Keith Urban Pays Tribute to Loretta Lynn, Honors All the ‘Wild Hearts’ at Nashville Concert

From the ferocious opening of “Tumbleweed,” backlit by white and neon lights, Keith Urban and his ace band (which includes former The Ranch bassist Jerry Flowers) ripped through a two-hour set at Nashville’s Bridgestone Arena on Friday (Oct. 7) as part of Urban’s The Speed of Now World Tour.

Urban and company offered a string of hits, including “Days Go By,” “Never Comin’ Down,” “Somewhere in My Car” and “John Cougar, John Deere, John 3:16,” as well as his 2021 Billboard Country Airplay hit “Wild Hearts,” which honors “all of those dreamers ready to fly,” as the country music singer encourages them that “Anything can happen in this life/ If you got that heart and the passion and a God lit fire inside.”

Over the nearly four decades Urban has spent honing his craft, from playing tiny clubs to sold-out arenas, it’s clear that his own passion for music and performing hasn’t dimmed. That timespan also forged a musician with not only ace guitar skills and an encyclopedic knowledge of a range of music, but a level of musical dexterity that allows him to interweave his own hits with snippets and riffs of everything from Ram Jam’s 1977 hit “Black Betty” to interspersing his own “Kiss a Girl” with Ed Sheeran’s “Bad Habits.” The lofty musicianship displayed by Urban and his band made the meticulously planned set feel spontaneous and freewheeling.

He themed the evening “Broad to the Big Time,” offering a retrospective of his career, including footage from a 1997 set of his former trio, The Ranch, playing at Jack’s Guitar Bar off Nolensville Road in Nashville.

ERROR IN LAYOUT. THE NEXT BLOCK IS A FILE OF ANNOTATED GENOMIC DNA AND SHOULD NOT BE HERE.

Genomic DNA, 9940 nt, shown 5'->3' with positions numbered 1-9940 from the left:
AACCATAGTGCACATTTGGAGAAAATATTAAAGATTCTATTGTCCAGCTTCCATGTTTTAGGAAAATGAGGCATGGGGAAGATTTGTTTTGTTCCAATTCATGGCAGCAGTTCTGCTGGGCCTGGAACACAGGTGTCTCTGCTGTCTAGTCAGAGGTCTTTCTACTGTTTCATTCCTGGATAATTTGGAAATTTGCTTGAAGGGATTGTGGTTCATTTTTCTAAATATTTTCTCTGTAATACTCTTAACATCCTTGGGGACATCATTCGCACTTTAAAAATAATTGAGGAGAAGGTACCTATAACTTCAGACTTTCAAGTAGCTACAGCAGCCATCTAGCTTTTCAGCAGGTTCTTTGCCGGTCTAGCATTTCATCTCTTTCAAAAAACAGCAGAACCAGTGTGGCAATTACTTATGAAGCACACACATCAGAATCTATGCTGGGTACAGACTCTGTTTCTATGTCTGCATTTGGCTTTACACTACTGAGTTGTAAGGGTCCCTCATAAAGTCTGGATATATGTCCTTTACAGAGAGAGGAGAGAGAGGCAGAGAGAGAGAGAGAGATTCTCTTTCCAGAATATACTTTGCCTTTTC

“I started playing in the clubs when I was about 15 years old, four hours a night, five nights a week,” Urban told the crowd, “all the way up until the late ‘90s when I was still playing the clubs … so tonight we are going to be highlighting the journey from places like that to those who play Nissan Stadium.”

Though Urban’s set was noticeably missing early-career songs — such as The Ranch’s “Desiree” or their rendition of “Some Days You Gotta Dance” (recorded prior to the Chicks’ 1999 hit with the same song), as well as “Where the Blacktop Ends” or “But For the Grace of God” from his 1999 debut solo album — Urban instead used that time to shine a spotlight a couple of the “Wild Hearts” putting those famed 10,000 hours in Nashville right now.

He welcomed local Nashville singer Kayley Green, a regular performer at Nashville bar The Stage. Urban accompanied Green as she offered a spot-on, powerful version of Martina McBride’s “Independence Day,” before duetting with Urban and singing Miranda Lambert’s vocal part on “We Were Us.”

On the other end of the spectrum, Urban welcomed Luke Combs, the reigning CMA entertainer of the year (an accolade Urban first won in 2005 and again in 2018). The decibel levels inside the building ratcheted, as Combs performed “When It Rains It Pours,” later taking on Eric Church’s vocal role on the 2015 Urban/Church collaboration “Raise ‘Em Up.”